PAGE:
Next up: Cutting it down.

More inlays

Looking for storage options for different kinds of media – Naomi carts, Type X² HDD’s, MVS, PGM etc I stumbled upon a box from Game-Trader in Germany. The boxes are quite a bit larger than Shockboxes but the upside is that they swallow a whole bunch of types of games.

Arcade Gamebox

As you can see they measure 205 x 295 x 57 mm. The foam containers are available for MVS, PGM and Atomiswave games but with a knife you can easily make room for even Naomi carts using an Atomiswave foam.

Naturally Shockbox inlays don’t work well with these boxes so only thing to do is to start creating new inlays. Since I anyway prefer to do things my own way this was no real issue for me.

Still experimenting with the template. Not quite sure whether I prefer horizontal or vertical print on the spine.

Progear no Arashi Conversion

Nice EPROM labels

I killed a Vampire Hunter CPS2 board!

Conversions are kind of a grey zone within the arcade world. They’re neither bootlegs nor originals and trading them is banned on many arcade forums. Instead of creating a copy from scratch you take an existing game and reprogram (usually by changing the chips) into another. While it is not considered ok by some this was done by the game manufacturers too.

Progear no Arashi and Hyper Street Fighter II: The Anniversary Edition are probably the most common conversions on Capcom’s CPS2 platform. Both are ridiculously expensive as originals and fairly easy to make conversions of.

After baking a few Naomi and MVS BIOS chips I wanted to try my luck with a Progear conversion. I picked a cheap Japanese Vampire Hunter as donor and got started.

Vampire Hunter CPS II B Board
Vampire Hunter CPS II B Board

The first thing I realized was that Vampire Hunter uses a PAL F type board which meant I would have to do the ugly patch, ending up with a cable across the board. If you can get hold of a PAL G board you won’t have to do this.

For the Progear conversion you will need:

  • ROM files (easily found all over the net)
  • 1 x 27C010 EPROM
  • 2 x 27C4096 EPROMs
  • 6 x M27C322 EPROMs
  • A programmer capable of programming the above IC’s
  • An EPROM eraser (if reusing IC’s)
  • About 30 cm wire (if donor board is a PAL F type)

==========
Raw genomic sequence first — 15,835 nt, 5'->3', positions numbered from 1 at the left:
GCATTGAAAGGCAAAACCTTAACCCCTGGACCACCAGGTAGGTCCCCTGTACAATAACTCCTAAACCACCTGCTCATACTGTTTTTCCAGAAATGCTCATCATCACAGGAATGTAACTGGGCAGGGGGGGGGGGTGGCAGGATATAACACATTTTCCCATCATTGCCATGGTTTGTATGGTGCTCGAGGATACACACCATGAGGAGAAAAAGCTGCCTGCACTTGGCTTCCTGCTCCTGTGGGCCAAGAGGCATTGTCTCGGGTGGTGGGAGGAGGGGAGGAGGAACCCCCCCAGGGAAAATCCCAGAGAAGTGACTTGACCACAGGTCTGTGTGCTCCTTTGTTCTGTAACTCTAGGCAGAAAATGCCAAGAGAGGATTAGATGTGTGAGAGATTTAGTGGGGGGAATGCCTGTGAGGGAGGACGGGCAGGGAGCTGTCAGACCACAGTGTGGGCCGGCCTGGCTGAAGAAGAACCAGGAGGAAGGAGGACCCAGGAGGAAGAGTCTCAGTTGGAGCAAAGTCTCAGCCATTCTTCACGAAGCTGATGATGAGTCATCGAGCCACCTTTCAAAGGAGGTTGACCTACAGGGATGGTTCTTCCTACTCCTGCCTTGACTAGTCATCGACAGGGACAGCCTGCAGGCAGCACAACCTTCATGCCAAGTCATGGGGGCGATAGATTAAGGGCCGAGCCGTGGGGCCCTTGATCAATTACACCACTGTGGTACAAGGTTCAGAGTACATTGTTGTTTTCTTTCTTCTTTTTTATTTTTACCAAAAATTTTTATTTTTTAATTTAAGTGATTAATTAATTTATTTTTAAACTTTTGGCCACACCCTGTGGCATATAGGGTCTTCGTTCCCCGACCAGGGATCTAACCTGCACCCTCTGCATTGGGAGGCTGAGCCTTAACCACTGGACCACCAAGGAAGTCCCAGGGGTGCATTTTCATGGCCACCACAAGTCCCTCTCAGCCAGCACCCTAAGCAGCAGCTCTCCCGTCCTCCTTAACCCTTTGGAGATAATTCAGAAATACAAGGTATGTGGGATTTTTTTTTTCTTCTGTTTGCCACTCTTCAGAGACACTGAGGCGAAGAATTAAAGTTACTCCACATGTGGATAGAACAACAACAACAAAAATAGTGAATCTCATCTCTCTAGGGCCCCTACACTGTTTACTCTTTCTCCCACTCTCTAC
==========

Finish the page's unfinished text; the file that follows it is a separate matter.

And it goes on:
• Soldering/desoldering tools
  • A T-20 security torx (for opening the case)

The 27C010 and the 27C4096’s you can reuse if you have an EPROM eraser (if you don’t – get one). Though in my case the VH had 27C1001’s and I couldn’t any get them to work so I had to get a new 27C010. The M27C322’s are easily found on both eBay and AliExpress.

Erasing EPROM's
Erasing EPROM’s

Use a decent UV eraser for wiping the EPROM’s. Don’t build your own! You can find one cheap from eBay and messing around with UV light can make you go blind. I usually leave the EPROM’s for about an hour in the eraser for making sure that they’re blank.

Since CPS II boards are suicidal it’s also a good idea to remove the battery while converting and create a phoenixed board. For this you need phoenix version of the ROM files.

CPS II Battery and CC1 capacitor
CPS II Battery and CC1 capacitor

Desolder the battery from the board and short circuit the CC1 capacitor for draining the board completely from any residual charge and the remove all IC’s from the sockets.

Vampire Hunter PCB with IC's and battery removed
Vampire Hunter PCB with IC’s and battery removed

Now’s a good time to clean the board if it’s dirty. Wash it under lukewarm water using a mild detergent and a soft toothbrush. Rinse well and leave the board to dry for a couple of days. In case you have a hot air oven that can be set to a temperature of 35-40°C (85-105°F) you can speed up the drying process.

Next you need to set the jumpers correctly. There is a total of 28 jumpers on the board. Jumpers 1-6 above IC socket 1, 7-12 between sockets 2 and 12, 13-20 below socket 16 and 21-28 below socket 20. Depending on your donor board you might have to cut, solder and/or desolder the jumpers.


The jumper settings (from 1-28) are:


If you, like me, have a PAL F type board you’ll have to apply a patch cable from the BGS-B3F IC to pin C13 of the C1 connector across the board. Remove the BGS-B3C IC from the board and bend leg no 7 outwards so it no longer connects to the socket. Solder one end of the wire to the leg. Reinsert the IC and solder the other end of the cable to pin C13.

Patch cable
Patch cable

For programming the EPROM’s you’ll need a programmer with a 42 pin ZIF socket capable of handling the three chip types. I use a TOP-3000 universal programmer which can be found on eBay and other stores for about $150.

Once you’ve programmed the EPROM’s make sure to cover the windows on the chips. There are special metallic labels for this but normal electrical tape works just fine.

Insert the EPROM’s and take your game for a spin!

Testing the game
Testing the game

Case labels and manual can be found over at the ArcadeOtaku wiki. And for giving your board the last final touch print some nice looking EPROM labels.

Nice EPROM labels
Nice EPROM labels
Progear no Arashi CPII A and B boards
Progear no Arashi CPII A and B boards

Related links

Naomi Pi

Netbooting your Naomi is about to get Raspberry flavored. Naomi Pi 1 For a while now I’ve been thinking about different ways to netboot the Naomi. Yes, it’s quite handy being able to load games from your nearest computer but why not take it further?

How about doing it from your arcade machine? Pretty handy, no?

I had a Raspberry Pi lying around I didn’t know what to do with so I thought what if it had a display and some way to control it? After some search I found an expansion board with a 20 x 4 LCD display and some buttons from BitWizard. The Naomi Pi was born.

The general idea is to hook it up with keyboard and monitor for some easy config (setting up IP addresses the mounting NFS volume etc) and then setting it up inside the cabinet for easy loading of games.

Stay tuned for updates 😉